You were freaked out by 'Halloween' this weekend. Now see how it was made.
A direct sequel to the original 1978 film of the same name, David Gordon Green's Halloween wears its slasher fandom on its sleeve, and, if you grooved to the John Carpenter horror classic, that's a good thing. After all, if we're going to ignore the various sequels that flooded theaters through the 1980s, 90s, and 00s, might as well skew pretty close in tone and style to the original source material.
Direct references come a'plenty in this sequel that picks up forty years after the original, where masked serial killer Michael Myers returned to his hometown of Haddonfield, Illinois to stalk and murder babysitters on Halloween night. Remember that scene in which the young Laurie Strode, daydreaming in her high school English class as her teacher drones on and on about fate, notices Michael Myers staring back at her from across the street? That's redone in this new film, but with a twist! Remember Laurie telling the kids she was babysitting for in 1978 to do as she said? Well, she repeats that line in 2018, but with a twist! Remember Michael's tireless but fearful doctor, Sam Loomis, who came to the conclusion that his patient was simply and purely evil? Well, this new film also assigns Michael an obsessed doctor that's hot on his trail, but with a twist! The iconic shot that closes the original Halloween in which Michael's body is gone, implying that he never truly can be put down? That's redone in 2018, but with a twist!
If you appreciate the fan service, taking it as an adoring, loving homage by Green and co-writers Jeff Fradley and Danny McBride, then this latest edition, in which Myers returns to Haddonfield to pick up where he left off, has its charms. It can't come close to matching the haunting visual poetry of the original, but in its own funky way, it's a respectable way to dust off the menacing figure figuratively identified as The Shape. No, the opening Steadicam shot from the original in which a six-year-old Michael roams the family house before offing his older sister isn't replicated here, but a similar roaming camera shot, in which Michael takes a stroll through Haddonfield and kills two neighbors who live next door to one another, is an inspired update.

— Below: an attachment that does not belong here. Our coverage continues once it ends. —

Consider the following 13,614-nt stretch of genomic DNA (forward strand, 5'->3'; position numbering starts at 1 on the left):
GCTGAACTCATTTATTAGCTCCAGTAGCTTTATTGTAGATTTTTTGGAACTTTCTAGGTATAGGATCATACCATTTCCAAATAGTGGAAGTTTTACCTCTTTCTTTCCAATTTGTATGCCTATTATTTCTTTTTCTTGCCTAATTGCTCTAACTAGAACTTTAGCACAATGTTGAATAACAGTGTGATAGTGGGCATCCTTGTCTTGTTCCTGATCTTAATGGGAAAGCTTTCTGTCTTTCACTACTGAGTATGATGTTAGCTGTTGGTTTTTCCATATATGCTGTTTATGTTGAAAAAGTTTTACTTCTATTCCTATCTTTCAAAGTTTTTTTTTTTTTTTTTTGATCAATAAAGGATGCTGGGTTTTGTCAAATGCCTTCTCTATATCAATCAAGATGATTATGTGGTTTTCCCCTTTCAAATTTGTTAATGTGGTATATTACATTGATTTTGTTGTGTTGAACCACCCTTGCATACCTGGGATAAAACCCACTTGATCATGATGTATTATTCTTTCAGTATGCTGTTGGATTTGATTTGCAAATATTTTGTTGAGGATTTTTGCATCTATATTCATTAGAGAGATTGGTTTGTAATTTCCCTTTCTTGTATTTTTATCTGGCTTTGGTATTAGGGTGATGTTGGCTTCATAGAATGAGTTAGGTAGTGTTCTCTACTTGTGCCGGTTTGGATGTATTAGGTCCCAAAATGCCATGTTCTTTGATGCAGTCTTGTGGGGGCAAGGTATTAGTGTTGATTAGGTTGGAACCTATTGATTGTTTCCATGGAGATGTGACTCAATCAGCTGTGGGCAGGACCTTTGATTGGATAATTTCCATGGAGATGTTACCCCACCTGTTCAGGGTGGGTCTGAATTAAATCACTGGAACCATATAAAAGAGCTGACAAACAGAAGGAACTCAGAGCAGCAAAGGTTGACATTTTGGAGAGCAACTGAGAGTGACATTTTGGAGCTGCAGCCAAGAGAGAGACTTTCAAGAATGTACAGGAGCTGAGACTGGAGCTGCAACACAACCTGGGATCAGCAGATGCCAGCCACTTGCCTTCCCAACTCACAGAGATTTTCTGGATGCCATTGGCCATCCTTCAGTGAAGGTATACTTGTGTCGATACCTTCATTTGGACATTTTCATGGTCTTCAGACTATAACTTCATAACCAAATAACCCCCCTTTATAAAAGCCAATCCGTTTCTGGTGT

Is there closure provided? Even for a Halloween movie, I'd vouch "no."
The first half of the film seeks to humanize Michael—more so than any other film in the franchise, this film puts Michael's human flesh front-and-center—and, while a subplot involving Michael's ability to verbally communicate goes nowhere, Green isn't against Michael spilling some very human blood of his own. If the film, with the addition of two foreign podcasters who specialize in true crime stories, occasionally feels like it's trying too hard to be modern, it's appreciated to see that the man and woman are taken seriously enough as characters, their fate possessing substantial meaning. It's a shame that their story comes to a close so quickly—when we meet the teenagers that make up Laurie Strode's granddaughter's circle of friends, they already have "Lunch Meat" written all over them—but this is Laurie's story after all, and Jamie Lee Curtis's performance as an alcohol-dependent, twice divorced grandma is particularly heartfelt even as it channels Linda Hamilton in Terminator 2: Judgment Day.
Is there closure provided? Even for a Halloween movie, I'd vouch "no," at least not as conclusive as Halloween: H20, the original "redux," from 1998. This new film has stakes to be sure, but Green's idea of finality comes with its own set of questions yet to be answered. Given the lasting nature of the franchise (and the incredible box office performance of his film over the past three days), Green's choice may be intentional. Can Michael ever truly die? Until he's six feet under, I have my doubts.
To get a behind-the-scenes look at how the film was made (complete with an on-set cameo by John Carpenter), check out this pretty fun and insightful video below.